The Washington Post has published another one of their heartwrenching testimonial pieces designed to elicit sympathy for illegal aliens and highlight how terrible the Trump administration is. This one has a twist, however. Rather than featuring some illegal who is found and deported, separating them from their family, this is a goodbye note from an illegal alien who voluntarily decided to go back to Mexico along with his parents and siblings.
The author is Ariel Rodriguez, who is described as, “a freelance journalist living in Mexico City.” Of course, that’s a rather recent update. For the past ten years, he was attending school and getting a degree in journalism from an American university, working a variety of jobs and just, you know… being an American (of the “undocumented” nature). The title of the piece sets the tone for the entire farewell letter… Undocumented and disillusioned, I decided to leave America. This loss is mutual.
You have to read the entire thing to get the full feel for it, but a few choice segments stand out and deserve a closer look. Of particular interest is the opening, where Rodriguez describes the circumstances of his initial entry into the country.
At 15, I arrived in the United States with a suitcase full of clothes, a picture of my golden retriever and the excitement of starting my new life. That was 10 years ago. Last month, the day after I graduated from college, I got on a nonstop flight that carried me and my new journalism degree away from the place I call home, back to a place my family and I once waved goodbye to. I am unsure I will be allowed to reenter.
So he was 15 years old when he was brought here, but it obviously wasn’t against his will. He was technically still a minor but was participating in the family decision to illegally cross the border. He was “excited” to start his new life in America. He also very clearly knew that he was here illegally. The author didn’t qualify for the DACA program, so even after becoming an adult he knowingly remained here in violation of the law. Later in the letter, he describes the difficulties he encountered while obtaining his journalism degree at the University of Nevada at Las Vegas.
That education came at a high cost. Ninety percent of my income went toward tuition. Undocumented immigrants are not eligible for federal financial aid. I found myself busing and waiting tables in small local restaurants where background checks were not a priority. After very full days, I would come home late at night to work on the homework due the next day. Despite the financial stress and workload, however, school was the only place I felt normal. I was treated just like an American there, even though English wasn’t my native language. No one questioned whether I held a green card. I was rewarded for my hard work.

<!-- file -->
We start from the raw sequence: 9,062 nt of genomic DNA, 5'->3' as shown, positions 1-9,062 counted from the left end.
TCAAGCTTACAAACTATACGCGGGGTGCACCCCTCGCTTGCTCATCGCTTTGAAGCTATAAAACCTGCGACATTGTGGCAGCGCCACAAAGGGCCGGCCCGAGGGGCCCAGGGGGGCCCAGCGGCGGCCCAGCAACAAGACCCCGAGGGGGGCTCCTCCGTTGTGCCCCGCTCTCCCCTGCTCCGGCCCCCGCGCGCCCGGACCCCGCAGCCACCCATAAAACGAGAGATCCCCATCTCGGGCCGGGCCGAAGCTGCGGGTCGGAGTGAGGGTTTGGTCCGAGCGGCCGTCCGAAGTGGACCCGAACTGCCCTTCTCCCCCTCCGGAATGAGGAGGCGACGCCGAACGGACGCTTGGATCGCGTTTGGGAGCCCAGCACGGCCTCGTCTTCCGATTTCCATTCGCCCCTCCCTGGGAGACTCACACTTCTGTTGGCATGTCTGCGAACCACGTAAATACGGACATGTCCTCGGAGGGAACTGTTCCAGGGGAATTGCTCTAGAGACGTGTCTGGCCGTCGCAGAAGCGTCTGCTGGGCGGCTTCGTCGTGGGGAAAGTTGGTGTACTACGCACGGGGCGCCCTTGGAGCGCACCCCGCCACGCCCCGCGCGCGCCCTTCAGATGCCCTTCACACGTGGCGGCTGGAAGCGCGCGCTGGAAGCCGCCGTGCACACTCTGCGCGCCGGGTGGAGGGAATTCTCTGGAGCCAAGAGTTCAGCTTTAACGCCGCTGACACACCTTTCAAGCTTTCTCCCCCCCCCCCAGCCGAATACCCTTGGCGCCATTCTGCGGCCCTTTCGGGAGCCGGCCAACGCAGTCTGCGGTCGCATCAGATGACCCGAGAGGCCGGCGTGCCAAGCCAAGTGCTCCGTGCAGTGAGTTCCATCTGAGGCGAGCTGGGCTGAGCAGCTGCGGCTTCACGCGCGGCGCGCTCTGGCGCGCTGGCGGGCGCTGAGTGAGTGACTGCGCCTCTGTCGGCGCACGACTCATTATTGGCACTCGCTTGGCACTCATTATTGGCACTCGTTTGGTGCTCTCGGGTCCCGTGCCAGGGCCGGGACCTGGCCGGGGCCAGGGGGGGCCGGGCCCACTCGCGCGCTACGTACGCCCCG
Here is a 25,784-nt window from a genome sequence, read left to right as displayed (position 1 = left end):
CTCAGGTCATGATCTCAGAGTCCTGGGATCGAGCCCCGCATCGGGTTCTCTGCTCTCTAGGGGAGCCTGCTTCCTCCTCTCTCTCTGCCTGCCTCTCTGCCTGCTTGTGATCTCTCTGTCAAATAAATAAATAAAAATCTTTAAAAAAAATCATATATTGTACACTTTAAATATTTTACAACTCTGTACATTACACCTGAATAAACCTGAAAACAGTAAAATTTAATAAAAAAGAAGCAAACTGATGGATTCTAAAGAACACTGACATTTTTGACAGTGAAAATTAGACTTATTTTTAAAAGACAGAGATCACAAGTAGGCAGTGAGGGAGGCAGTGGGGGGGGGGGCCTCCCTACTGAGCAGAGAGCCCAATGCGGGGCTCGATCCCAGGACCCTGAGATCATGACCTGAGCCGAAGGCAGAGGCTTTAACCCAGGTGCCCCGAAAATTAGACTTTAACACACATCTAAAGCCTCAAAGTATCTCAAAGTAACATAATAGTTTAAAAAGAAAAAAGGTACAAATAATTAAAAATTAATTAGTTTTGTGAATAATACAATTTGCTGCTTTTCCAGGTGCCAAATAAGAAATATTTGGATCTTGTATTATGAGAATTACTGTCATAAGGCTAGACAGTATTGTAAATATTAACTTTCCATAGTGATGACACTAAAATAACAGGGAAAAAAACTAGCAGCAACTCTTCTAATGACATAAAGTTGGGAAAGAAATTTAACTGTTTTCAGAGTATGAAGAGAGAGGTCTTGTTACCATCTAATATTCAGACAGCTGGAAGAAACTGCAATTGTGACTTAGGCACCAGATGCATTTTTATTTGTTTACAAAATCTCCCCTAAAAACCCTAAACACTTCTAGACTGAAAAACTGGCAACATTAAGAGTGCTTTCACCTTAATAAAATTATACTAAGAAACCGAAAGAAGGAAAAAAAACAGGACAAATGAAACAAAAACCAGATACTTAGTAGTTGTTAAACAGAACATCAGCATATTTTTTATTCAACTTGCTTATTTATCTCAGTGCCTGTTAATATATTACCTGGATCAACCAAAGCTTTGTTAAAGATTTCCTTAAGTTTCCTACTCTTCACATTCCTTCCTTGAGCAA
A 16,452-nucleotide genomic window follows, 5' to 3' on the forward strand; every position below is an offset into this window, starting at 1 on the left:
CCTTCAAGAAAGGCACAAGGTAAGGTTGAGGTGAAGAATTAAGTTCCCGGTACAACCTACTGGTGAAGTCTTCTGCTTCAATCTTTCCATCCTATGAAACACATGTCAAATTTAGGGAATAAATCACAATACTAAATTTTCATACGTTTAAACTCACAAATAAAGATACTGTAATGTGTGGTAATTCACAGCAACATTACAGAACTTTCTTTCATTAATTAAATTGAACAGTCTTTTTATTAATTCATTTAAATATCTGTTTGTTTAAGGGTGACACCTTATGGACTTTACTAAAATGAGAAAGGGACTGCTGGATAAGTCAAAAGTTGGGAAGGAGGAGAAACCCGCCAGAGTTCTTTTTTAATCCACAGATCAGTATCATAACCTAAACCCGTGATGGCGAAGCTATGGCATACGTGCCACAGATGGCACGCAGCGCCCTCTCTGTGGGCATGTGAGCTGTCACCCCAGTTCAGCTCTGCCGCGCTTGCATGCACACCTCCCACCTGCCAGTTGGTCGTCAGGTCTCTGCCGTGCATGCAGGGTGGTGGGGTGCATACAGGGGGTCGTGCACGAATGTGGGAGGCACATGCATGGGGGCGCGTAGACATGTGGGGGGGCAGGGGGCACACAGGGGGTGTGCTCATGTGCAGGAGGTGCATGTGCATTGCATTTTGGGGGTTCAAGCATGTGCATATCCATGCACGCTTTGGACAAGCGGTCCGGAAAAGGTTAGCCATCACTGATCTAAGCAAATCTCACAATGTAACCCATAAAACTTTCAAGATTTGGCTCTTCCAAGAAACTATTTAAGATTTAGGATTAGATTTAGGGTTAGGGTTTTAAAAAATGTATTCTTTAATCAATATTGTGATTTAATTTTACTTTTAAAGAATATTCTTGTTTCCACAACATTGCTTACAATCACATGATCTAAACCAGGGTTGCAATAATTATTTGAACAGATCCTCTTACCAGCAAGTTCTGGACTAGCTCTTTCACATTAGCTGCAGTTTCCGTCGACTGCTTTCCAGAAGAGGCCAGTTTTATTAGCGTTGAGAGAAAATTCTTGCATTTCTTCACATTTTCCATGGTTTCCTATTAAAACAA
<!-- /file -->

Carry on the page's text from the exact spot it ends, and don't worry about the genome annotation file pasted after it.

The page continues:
That’s a real shame. Rodriguez complains that he actually had to pay his tuition because he couldn’t obtain federal financial aid. Well, no. You weren’t entitled to it because you were in the country illegally. He also talks about working multiple jobs, “where background checks were not a priority.” In other words, he found an employer who was either knowingly participating in violating federal law on a daily basis or was too stupid to own a business. What sort of ID did Mr. Rodriguez use to apply for that job, cash his checks and engage in all the other little necessities of life? Was he, perhaps, engaging in identity theft? What about paying taxes? The questions simply abound.
The author then goes on to explain the final reasons his family decided to leave after he graduated. Part of it was Trump, of course. Can’t have an article like this in the WaPo without that detail. But he also complains that he wouldn’t be able to get a good job with his degree.
There were no opportunities for me. My employment prospects were reduced to zero not by any lack of skills, but by the absence of a nine-digit number. Higher education in the United States is basically pointless for the undocumented. The only jobs available are those that ordinary Americans don’t want: housekeeping, landscaping, field work. And so I decided to take my chances in Mexico, where no one will question my eligibility to work or use me as a scapegoat for economic problems.
That’s how it’s supposed to work. If you’re in the country illegally, don’t have a social security number and are not part of the system, you aren’t supposed to be able to get a sweet gig writing for the Wall Street Journal. You’re an illegal alien. The fact is, no matter how nice all of your teachers and fellow students were to you in college, you were never welcome. You were breaking the law.
This is, somewhat amazingly, a classic case of what Mitt Romney famously described as self-deportation. Rodriguez and his family were dismayed by the attitude of the government on display under Donald Trump. He awoke to the fact that he couldn’t simply ignore all the laws and go become a journalist. So they decided to leave before ICE found them and removed the choice. Then, in closing, the author explains the curious title of the piece and why this was a mutual loss: “The way I see it, this loss is mutual: I lost the chance to have a life in America. America lost the chance to have me.”
Not for nothing, but what you lost was the chance to keep living an illegal existence in America. You lost the chance to keep breaking the law with every hour you worked and every dollar in pay you collected. And as for how much of a loss it is for America to lose you… I’ll just stop there. Best of luck in Mexico.